Jimmie Johnson recharging for Indy 500 with a trip to see ‘Team Johnson’ in Charlotte


INDIANAPOLIS – At the conclusion of Monday’s two-hour practice session for the 106th Indy 500, the 33 drivers in the starting lineup all had media and sponsor duties over the next 48 hours before Carb Day.

Several top names were headed to New York, and others will took care of business in Indianapolis to prepare for Sunday’s Indy 500.

Jimmie Johnson, however, had “Carolina on his Mind.”

The seven-time NASCAR Cup Series champion boarded his private plane and flew back to his home in Charlotte, North Carolina, to spend time with his wife, Chandra, and daughters, Genevieve and Lydia (he also been working at Indy with his father, Gary, one of his spotters for practices and the race).

INDY 500 PRIMERImportant details, schedule for watching on NBC

STARTING LINEUP: Where the 33 drivers will take the green flag

It’s one way to clear his mind and prepare for one of the biggest challenges in his racing career as he starts 12th in Sunday’s race (11 a.m. ET, NBC).

“I’d be on my way now, if I didn’t have plenty of debriefing to do,” Johnson, who has been commuting from Indy to Carolina for much of the month, said after practice Monday. “It’s going to be nice to get home. My wife was out of the country for a week, and I saw her and the kids briefly for a couple of hours on qualifying day, and that’s been it.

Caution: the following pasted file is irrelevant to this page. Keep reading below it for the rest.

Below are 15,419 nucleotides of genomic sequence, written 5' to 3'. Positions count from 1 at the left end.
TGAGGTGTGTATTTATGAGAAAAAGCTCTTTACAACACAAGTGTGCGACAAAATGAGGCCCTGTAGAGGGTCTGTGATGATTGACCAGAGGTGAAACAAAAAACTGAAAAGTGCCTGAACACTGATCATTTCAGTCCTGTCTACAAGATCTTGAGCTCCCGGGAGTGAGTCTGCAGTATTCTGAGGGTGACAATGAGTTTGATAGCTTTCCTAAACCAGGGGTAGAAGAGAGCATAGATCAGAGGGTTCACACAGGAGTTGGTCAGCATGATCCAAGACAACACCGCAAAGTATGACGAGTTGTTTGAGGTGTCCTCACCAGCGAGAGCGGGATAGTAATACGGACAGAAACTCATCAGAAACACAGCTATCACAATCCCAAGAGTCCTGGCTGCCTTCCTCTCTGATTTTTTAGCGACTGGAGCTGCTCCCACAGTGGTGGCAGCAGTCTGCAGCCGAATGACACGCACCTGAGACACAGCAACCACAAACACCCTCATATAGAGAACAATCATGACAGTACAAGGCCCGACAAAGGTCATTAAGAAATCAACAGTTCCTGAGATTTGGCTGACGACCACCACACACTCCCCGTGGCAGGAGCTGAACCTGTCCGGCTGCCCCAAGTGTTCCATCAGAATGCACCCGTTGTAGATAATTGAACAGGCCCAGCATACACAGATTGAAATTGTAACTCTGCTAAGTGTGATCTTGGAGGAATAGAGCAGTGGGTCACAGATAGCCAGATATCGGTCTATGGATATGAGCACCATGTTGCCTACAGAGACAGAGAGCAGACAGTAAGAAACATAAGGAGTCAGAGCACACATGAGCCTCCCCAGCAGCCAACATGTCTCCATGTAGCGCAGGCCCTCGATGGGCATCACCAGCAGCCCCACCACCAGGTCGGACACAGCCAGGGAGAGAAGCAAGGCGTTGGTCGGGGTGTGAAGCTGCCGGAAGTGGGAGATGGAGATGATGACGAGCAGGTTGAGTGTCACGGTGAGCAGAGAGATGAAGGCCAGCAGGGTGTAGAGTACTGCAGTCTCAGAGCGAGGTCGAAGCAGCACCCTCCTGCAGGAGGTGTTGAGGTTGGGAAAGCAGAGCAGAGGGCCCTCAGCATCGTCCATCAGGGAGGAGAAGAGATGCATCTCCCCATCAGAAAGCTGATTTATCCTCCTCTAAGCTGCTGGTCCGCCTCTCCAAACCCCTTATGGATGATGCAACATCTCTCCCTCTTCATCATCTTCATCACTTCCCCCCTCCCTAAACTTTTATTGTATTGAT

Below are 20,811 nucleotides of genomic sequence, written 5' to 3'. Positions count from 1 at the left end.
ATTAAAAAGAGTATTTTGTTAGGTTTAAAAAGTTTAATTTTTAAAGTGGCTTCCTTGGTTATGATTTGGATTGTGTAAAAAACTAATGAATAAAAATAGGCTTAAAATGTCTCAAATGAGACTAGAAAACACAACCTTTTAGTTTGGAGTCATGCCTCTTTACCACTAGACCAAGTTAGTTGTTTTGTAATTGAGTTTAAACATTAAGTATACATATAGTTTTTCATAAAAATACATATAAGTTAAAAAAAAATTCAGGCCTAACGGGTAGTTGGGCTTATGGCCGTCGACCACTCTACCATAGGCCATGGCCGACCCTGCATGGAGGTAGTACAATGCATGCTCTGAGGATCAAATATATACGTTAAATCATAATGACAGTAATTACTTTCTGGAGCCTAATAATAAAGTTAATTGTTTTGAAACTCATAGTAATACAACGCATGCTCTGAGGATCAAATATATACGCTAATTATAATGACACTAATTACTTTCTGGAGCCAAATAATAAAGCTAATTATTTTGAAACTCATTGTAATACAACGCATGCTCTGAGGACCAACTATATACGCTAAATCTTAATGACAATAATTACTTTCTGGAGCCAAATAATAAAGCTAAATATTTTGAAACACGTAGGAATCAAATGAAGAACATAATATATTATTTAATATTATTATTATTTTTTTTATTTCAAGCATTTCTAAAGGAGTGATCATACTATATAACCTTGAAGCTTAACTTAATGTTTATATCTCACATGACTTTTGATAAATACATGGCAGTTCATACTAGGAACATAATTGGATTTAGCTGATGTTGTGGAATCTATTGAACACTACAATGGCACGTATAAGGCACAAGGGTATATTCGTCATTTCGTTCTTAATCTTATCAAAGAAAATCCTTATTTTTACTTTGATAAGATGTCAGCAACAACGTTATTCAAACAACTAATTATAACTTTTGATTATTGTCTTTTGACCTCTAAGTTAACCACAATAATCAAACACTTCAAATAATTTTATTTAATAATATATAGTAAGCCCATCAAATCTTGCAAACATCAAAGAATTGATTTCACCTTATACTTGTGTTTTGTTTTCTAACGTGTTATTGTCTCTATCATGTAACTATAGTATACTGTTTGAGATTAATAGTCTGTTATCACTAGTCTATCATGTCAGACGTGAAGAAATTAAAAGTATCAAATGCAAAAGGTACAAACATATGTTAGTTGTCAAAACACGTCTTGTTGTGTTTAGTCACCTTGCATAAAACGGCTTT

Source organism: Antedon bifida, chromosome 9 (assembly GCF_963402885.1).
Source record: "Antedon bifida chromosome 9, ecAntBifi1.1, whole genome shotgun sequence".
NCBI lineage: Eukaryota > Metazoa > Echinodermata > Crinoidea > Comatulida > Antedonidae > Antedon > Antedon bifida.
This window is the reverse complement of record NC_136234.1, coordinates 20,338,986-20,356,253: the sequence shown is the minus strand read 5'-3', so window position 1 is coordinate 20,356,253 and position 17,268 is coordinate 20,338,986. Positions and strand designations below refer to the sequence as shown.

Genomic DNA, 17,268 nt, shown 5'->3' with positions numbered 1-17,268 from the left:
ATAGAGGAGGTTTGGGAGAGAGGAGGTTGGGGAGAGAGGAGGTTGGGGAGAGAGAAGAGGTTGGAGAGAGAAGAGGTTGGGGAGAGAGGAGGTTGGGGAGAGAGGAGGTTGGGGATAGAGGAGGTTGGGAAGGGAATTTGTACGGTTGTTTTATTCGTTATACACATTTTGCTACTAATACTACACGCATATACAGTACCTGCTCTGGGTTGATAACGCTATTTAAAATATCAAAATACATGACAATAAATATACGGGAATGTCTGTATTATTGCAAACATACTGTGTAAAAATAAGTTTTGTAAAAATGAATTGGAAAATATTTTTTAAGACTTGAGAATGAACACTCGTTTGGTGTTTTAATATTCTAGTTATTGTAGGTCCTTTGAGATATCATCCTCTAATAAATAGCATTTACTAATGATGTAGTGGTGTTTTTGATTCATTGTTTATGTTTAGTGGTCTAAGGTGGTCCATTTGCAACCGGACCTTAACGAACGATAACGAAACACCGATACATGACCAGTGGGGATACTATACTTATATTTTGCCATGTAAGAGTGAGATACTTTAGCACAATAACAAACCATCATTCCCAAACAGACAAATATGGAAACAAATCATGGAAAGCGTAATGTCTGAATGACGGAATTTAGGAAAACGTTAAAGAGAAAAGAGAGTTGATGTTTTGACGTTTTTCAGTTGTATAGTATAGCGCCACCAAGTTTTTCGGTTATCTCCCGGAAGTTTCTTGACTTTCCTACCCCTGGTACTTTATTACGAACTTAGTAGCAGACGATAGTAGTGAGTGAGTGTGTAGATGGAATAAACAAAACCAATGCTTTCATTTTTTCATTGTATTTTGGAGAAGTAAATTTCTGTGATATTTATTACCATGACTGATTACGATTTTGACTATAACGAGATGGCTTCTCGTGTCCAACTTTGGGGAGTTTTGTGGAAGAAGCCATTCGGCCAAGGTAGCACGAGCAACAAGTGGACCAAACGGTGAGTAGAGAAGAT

“I’m eager to get home, see Team Johnson and get some time with them. Help out around the house. Chani has been super mom trying to do what she does for her career, plus the kids, plus support me. It will be nice to get home for a couple of days.”

Johnson will be making a quick jaunt Wednesday to New York to appear on Jimmy Fallon’s NBC show, but it’s otherwise all about his race car this week.

On the track, Monday’s two-hour practice session was very important as Johnson’s team hones in on race setup instead of qualification speed.

Johnson’s No. 48 Carvana/American Legion Honda ended Monday’s two-hour practice as the third fastest at 228.467 mph behind Chip Ganassi Racing teammates Alex Palou (229.441) and Scott Dixon (229), who still was feeling the momentum of his fifth pole position. Another Ganassi driver, Marcus Ericsson, was fifth (228.017).

“Great start to the week, nice to get back into race trim and get a sense of the car,” Johnson said. “Things keep changing. The track keeps evolving. It was nice to work through some changes and try to find neutral in the car again by myself, then work my way into traffic and put up some good lap times and competitive passes over other cars.

“Small little gains each time I’m out there. I’m learning a little bit more and putting a better race car under myself each time I’m out there.”

Johnson believes Monday’s laps were as important as any he has run at Indianapolis since the track opened for practice on May 17.

“They are all important and as we look at the forecast, we could be wet on Friday for Carb Day,” Johnson said. “This could be the last race trim running that we do before the 500. I’m glad we focused on what we did. Last week, conditions were different, and the car behaved differently. I’m glad we were as methodical on adjustments and changes on the car today.”